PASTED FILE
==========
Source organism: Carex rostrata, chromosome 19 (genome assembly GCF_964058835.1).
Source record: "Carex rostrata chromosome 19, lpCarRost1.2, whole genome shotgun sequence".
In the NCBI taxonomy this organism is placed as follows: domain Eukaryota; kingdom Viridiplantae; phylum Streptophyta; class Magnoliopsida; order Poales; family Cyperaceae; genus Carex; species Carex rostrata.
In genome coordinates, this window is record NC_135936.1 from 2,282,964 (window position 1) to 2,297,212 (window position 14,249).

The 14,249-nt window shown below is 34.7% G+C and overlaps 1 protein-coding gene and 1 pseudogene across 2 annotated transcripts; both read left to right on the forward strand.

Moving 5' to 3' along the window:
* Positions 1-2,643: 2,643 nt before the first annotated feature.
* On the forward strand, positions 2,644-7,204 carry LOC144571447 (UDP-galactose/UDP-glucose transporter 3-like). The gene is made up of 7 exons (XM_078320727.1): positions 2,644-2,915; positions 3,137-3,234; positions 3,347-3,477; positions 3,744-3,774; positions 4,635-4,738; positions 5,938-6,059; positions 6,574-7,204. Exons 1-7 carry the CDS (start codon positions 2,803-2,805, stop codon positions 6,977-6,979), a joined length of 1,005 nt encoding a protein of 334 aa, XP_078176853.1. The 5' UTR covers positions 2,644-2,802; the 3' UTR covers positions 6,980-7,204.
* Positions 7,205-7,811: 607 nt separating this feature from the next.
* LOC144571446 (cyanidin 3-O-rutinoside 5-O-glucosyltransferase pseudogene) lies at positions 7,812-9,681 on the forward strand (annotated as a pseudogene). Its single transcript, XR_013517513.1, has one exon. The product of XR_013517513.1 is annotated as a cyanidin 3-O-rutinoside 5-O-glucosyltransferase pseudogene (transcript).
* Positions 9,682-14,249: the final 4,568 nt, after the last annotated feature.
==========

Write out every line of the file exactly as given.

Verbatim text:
Source organism: Carex rostrata, chromosome 19 (genome assembly GCF_964058835.1).
Source record: "Carex rostrata chromosome 19, lpCarRost1.2, whole genome shotgun sequence".
In the NCBI taxonomy this organism is placed as follows: domain Eukaryota; kingdom Viridiplantae; phylum Streptophyta; class Magnoliopsida; order Poales; family Cyperaceae; genus Carex; species Carex rostrata.
In genome coordinates, this window is record NC_135936.1 from 2,282,964 (window position 1) to 2,297,212 (window position 14,249).

The 14,249-nt window shown below is 34.7% G+C and overlaps 1 protein-coding gene and 1 pseudogene across 2 annotated transcripts; both read left to right on the forward strand.

Moving 5' to 3' along the window:
* Positions 1-2,643: 2,643 nt before the first annotated feature.
* On the forward strand, positions 2,644-7,204 carry LOC144571447 (UDP-galactose/UDP-glucose transporter 3-like). The gene is made up of 7 exons (XM_078320727.1): positions 2,644-2,915; positions 3,137-3,234; positions 3,347-3,477; positions 3,744-3,774; positions 4,635-4,738; positions 5,938-6,059; positions 6,574-7,204. Exons 1-7 carry the CDS (start codon positions 2,803-2,805, stop codon positions 6,977-6,979), a joined length of 1,005 nt encoding a protein of 334 aa, XP_078176853.1. The 5' UTR covers positions 2,644-2,802; the 3' UTR covers positions 6,980-7,204.
* Positions 7,205-7,811: 607 nt separating this feature from the next.
* LOC144571446 (cyanidin 3-O-rutinoside 5-O-glucosyltransferase pseudogene) lies at positions 7,812-9,681 on the forward strand (annotated as a pseudogene). Its single transcript, XR_013517513.1, has one exon. The product of XR_013517513.1 is annotated as a cyanidin 3-O-rutinoside 5-O-glucosyltransferase pseudogene (transcript).
* Positions 9,682-14,249: the final 4,568 nt, after the last annotated feature.